Diego Figueiredo will present an evening of Latin guitar on March 13th in a soirée at a private home in Lake Creek. This Brazilian guitar phenom rose through the ranks of classical, jazz and his native music of Brazil through the fervent application of one fundamental musical principle: passion. A whirlwind of unprecedented speed and stirring musicality, Figueiredo shines a playful, heart-warming light on jazz, bossa nova and samba standards. Figueiredo is joined by University of Colorado Professor of Bass, Bijoux Barbosa.

Watching the pros at work from a few thousand miles away, with a glass of wine and good company, is a wonderful way to combine front-row seats with an intimate viewing experience. Local Edwards eatery eat! drink!  is teaming up with Vail Jazz throughout the winter season to pair live webcasts from Jazz at Lincoln Center with incredible boutique wines and delectable small plates. Big Band Holidays with Wynton Marsalis and the Jazz at Lincoln Center Orchestra will broadcast on December 18th at 6pm MST, with special guest vocalist Cécile McLorin Salvant, followed by Birth of the American (Jazz) Orchestra on January 9th at 6pm. January’s program will wrap with Papo Vazquez Band of Mighty Pirate Troubadours on January 22nd at 7:30 pm. February and March dates will be added soon.

Artistic Director Howard Stone announced the lineup for the Winter Jazz Series noting, ”The lineup of winter artists mirrors what Vail Jazz is known for – exceptional performances presented in intimate and intriguing locales.  We are so fortunate to bring such an impressive lineup of top jazz performers all of whom are compelling and captivating entertainers.  These performances will cover a varied spectrum of appealing jazz styles that are sure to please audiences, whether a hardcore jazz fan or just someone looking for a great musical experience.”

 

Interview with Tony Gulizia: Vail’s 4th, 5th graders in sweet spot

Interview with Vail Jazz Goes to School Director of Education, Tony Gulizia

by Steve Chavis for KUVO Jazz, KVJZ

 

Pianist-vocalist Tony Gulizia (Tony G.) has spent the last 18 school years surrounded by fourth and fifth graders at every school in Eagle County via the Vail Jazz Foundation‘s “Jazz Goes to School” program.  Gulizia said that early age is the “perfect” time for jazz education.

“Kids that age are a little more aware of jazz music, and they’re getting ready to perhaps start an instrument in elementary school or middle school,” said Gulizia.

A hot number for Jazz Goes To School is Henry Mancini’s theme to “The Pink Panther,” including Plas Johnson’s sax solo.  “They hear a walking bass, they hear the swing style, they hear the improvisation.”  The JGTS curriculum includes the African roots of jazz and a jazz quintet performance.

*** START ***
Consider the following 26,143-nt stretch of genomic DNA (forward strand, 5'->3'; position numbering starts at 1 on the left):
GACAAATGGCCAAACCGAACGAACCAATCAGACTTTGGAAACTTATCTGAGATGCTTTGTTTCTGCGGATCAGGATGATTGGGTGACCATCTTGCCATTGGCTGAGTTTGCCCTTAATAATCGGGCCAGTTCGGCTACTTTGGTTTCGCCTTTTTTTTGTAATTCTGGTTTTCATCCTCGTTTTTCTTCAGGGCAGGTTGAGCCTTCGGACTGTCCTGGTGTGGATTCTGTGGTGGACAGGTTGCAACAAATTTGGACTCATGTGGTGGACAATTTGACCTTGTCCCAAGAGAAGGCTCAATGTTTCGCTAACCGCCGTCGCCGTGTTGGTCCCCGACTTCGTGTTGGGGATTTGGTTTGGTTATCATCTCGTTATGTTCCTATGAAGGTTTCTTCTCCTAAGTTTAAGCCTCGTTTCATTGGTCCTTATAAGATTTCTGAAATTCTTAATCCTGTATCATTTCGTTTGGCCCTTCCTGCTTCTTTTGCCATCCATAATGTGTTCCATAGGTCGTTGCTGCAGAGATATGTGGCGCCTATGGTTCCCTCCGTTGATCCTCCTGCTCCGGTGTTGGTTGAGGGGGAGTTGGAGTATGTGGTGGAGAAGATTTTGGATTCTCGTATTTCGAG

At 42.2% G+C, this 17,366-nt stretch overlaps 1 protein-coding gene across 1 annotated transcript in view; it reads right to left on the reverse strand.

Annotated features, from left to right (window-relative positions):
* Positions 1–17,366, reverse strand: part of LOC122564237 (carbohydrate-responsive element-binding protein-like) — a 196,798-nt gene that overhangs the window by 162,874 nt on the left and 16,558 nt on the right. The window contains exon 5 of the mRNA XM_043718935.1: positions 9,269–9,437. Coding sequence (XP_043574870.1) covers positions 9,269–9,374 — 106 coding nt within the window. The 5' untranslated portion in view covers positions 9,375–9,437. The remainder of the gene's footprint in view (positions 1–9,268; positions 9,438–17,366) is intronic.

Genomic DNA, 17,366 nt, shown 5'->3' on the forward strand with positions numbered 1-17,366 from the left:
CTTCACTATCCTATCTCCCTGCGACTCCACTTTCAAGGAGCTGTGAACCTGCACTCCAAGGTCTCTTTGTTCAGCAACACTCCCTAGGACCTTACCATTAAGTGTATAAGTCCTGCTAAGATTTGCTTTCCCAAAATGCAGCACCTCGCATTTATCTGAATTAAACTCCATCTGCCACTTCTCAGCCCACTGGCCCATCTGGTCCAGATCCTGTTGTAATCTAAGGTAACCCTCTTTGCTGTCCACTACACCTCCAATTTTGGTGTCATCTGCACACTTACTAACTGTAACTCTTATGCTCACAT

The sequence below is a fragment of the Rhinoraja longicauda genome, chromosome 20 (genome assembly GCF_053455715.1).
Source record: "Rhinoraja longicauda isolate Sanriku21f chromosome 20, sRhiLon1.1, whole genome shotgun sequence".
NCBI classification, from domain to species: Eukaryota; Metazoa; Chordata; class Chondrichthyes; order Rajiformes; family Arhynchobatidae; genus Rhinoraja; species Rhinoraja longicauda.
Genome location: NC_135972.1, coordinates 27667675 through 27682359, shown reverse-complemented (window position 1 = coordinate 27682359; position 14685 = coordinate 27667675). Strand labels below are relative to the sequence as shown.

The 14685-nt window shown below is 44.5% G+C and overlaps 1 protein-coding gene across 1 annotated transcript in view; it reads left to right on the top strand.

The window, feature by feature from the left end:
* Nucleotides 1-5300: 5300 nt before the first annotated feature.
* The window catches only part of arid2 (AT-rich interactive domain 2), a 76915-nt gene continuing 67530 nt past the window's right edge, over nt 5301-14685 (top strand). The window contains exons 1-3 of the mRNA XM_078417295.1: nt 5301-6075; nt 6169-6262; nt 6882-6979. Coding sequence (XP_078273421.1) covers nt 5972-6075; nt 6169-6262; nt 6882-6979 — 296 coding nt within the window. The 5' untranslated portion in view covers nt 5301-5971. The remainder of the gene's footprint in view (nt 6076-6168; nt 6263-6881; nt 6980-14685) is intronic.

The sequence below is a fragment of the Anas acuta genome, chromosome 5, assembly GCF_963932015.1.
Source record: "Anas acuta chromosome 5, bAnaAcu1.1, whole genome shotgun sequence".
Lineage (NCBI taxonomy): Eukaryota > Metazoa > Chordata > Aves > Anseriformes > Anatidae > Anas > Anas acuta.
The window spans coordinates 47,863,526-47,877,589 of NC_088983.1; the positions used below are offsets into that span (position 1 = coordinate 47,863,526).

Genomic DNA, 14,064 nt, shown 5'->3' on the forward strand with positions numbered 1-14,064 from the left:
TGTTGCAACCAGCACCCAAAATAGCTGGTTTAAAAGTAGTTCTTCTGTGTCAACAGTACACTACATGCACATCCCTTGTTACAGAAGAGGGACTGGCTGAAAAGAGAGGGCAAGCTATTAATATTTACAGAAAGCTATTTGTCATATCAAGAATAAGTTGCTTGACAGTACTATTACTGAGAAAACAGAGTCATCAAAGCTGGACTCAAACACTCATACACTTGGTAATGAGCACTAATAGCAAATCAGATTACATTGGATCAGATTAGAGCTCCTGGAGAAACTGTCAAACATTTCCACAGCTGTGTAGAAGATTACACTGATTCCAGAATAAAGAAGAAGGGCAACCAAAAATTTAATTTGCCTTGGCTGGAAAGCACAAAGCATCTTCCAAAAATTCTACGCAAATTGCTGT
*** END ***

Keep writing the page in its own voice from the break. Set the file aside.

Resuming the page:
“Vail Jazz Foundation founder Howard Stone has always had a deep appreciation for the importance of educating young students about America’s great music form,” said Gulizia.  “Jazz Goes To School” has reached nearly 20,000 fourth and fifth graders since 1996.

Eagle County students swing, learn music history with Jazz Goes to School

EAGLE COUNTY — Jazz Goes to School, the Vail Jazz Foundation’s jazz education program for Eagle County fourth and fifth-graders, returns to schools starting Monday. The educational program features professional musician/educators who visit 16 local schools to share their love and knowledge of jazz and American history, and inspire young people to embrace jazz: America’s own art form.

“Childrens’ eyes light up when Mr. Gulizia works with them on the introduction to jazz,” said Vail Jazz Foundation’s Executive Director Robin Litt. “There’s nothing like Jazz Goes to School elsewhere in the country, and we are so lucky to have such a talented teaching staff lead the program.”

Promoting Art

Jazz Goes to School, now in its 17th year, supports and promotes the jazz art form with a focus on educating young musicians and young audiences, fulfilling the mission of The Vail Jazz Foundation.

This first session of the four-part program traces the evolution of the music from its origins in Africa and the American south through to today’s jazz.

“We look at the geographical movement of Senegalese, Yorbuba-Dahomean and Ashantis slaves to the United States. We examine their customs and culture with a particular emphasis on the musical traditions they brought to America,” said local jazz musician and program director Tony Gulizia.

The history of great jazz giants, such as Louis Armstrong, Jelly Roll Morton, W.C. Handy, Scott Joplin, King Oliver, Kid Ory and how the migration of the black population brings the blues to New Orleans is also featured in this lesson.

History of Instruments

Additionally, the history of many musical instruments is discussed, and students are encouraged to try their hand at playing special handmade percussion instruments from West Africa. Students learn about African rhythms, which found their way to New Orleans, where they began to blend with European church music.